Zones for Redwoods

Zones for Redwoods
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When most people think of Redwoods, they imagine the giant trees native to California and Oregon. Those trees are the Coast Redwoods, and are considered one of the tallest, and oldest, trees in existence. They can reach heights over 300 feet with trunks more than 24 feet across. There are Redwood trees more than 2,000 years old. Growing these majestic giants outside of their native land is difficult, but possible. Coast Redwoods may grow in hardiness zones 7 through 9, but some extra maintenance and care will be required.

Zone 7

Most of zone 7 spans from the east coast beginning in Virginia, through Texas. It then continues through small areas of New Mexico, Arizona, Nevada, California, Oregon and Washington. Zone 7 does not include the areas of California and Oregon where Redwoods grow naturally. The zone can reach temperatures as low as zero degrees Fahrenheit, which is the coldest temperature that Redwoods can endure. Many of the areas in zone 7 have an elevation higher than 3,000 feet. Temperatures tend to be colder at the higher elevations and Redwoods cannot survive at lower temperatures.

Zone 8

Zone 8 spans from central Georgia through central Texas and up to western Oregon and Washington. It does not include the area of Oregon where Redwoods grow naturally. This zones reaches temperatures as low as 10 degrees Fahrenheit. Growing Redwoods in this zone might require covering the trees during cold weather. The change in temperature throughout the seasons might also affect the Redwood. By taking special care during extreme temperature changes, the Redwood tree will thrive.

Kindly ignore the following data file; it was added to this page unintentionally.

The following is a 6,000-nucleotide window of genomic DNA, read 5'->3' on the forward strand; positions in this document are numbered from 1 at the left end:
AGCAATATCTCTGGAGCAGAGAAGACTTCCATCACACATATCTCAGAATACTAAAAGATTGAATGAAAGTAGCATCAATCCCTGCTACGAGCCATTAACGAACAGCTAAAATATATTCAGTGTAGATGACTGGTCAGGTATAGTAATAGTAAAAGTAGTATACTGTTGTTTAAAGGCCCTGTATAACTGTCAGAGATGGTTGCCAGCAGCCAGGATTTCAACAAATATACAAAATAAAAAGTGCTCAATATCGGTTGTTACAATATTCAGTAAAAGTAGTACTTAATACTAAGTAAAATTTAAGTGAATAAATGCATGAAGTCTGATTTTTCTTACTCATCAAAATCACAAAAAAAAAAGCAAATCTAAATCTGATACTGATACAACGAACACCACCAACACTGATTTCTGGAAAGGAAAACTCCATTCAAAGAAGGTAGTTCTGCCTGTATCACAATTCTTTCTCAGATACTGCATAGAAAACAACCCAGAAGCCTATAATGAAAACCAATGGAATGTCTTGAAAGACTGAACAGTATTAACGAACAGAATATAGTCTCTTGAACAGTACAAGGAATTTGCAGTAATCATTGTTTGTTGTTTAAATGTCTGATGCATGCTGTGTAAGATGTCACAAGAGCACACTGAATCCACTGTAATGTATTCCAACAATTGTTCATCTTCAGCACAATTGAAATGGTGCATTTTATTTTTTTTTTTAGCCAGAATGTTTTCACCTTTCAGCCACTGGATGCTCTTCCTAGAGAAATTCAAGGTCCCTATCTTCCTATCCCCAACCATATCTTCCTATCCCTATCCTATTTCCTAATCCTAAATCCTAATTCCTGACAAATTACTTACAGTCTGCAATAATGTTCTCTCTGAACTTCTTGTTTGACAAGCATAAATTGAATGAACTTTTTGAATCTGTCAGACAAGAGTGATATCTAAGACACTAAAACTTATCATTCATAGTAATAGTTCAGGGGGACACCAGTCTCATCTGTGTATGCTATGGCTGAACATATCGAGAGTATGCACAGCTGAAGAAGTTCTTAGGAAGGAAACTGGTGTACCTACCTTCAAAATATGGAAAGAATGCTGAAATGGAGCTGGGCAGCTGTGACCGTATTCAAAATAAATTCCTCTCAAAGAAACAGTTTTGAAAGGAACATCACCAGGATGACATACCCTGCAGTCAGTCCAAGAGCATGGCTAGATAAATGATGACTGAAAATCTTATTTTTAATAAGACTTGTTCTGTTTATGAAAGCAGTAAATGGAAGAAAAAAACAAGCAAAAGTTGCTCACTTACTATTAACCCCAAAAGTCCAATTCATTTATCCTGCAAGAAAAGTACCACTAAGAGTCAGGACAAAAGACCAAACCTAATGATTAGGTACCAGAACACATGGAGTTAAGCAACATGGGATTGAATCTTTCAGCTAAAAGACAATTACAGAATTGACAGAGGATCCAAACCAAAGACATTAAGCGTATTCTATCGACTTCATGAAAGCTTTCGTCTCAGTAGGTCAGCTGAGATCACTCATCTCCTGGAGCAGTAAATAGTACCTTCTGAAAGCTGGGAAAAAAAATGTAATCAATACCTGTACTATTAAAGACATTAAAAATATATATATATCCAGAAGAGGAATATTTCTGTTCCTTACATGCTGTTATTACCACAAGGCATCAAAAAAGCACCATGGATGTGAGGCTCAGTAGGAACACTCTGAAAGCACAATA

Zone 9

Zone 9 includes the coast of California and the very southern coast of Oregon. Nearly the entire coast of California is in zone 9 with a few small areas included in zone 10. Both areas of zone 9 are where Redwoods grow, and thrive, naturally. Other areas of the United States in zone 9 include central Florida and southern Texas. These areas have a moderate temperature that does not fluctuate often. One of the reasons why Redwoods grow so well in coastal California and Oregon is because of the fog. The trees store condensation from the fog, supplying them with plenty of water during dry months. Other areas might be too dry for Redwoods, and would require extra watering of the trees to ensure their survival.


Redwoods do grow in zones higher than 9. In fact, Hawaii, which is zone 11, has a Redwood forest. While the state has temperatures that reach higher than 100 degrees Fahrenheit, which is much higher than Redwoods can tolerate, Hawaii does have one area where the elevation reaches up to 6,000 feet makes the climate cooler. Redwood trees grown on the east coast tend to be shorter because these areas experience heavy winds, lightning damage and Redwoods grown on the east coast tend to be younger and still in the process of growing.


Dawn Redwoods are a smaller relative of the Coast Redwoods. These trees can grow in zones 4 through 8 and have a rapid growth rate. While the maximum height is only 90 feet, the Dawn Redwood is easier to care for than the Coast Redwood. Another alternative is the Giant Sequoia, or Sierra Redwood. This tree only grows naturally in the Sierra Nevada Mountains. It is a fast-growing tree and can be grown throughout the United States, but special care needs to be taken in zones 5 and lower.

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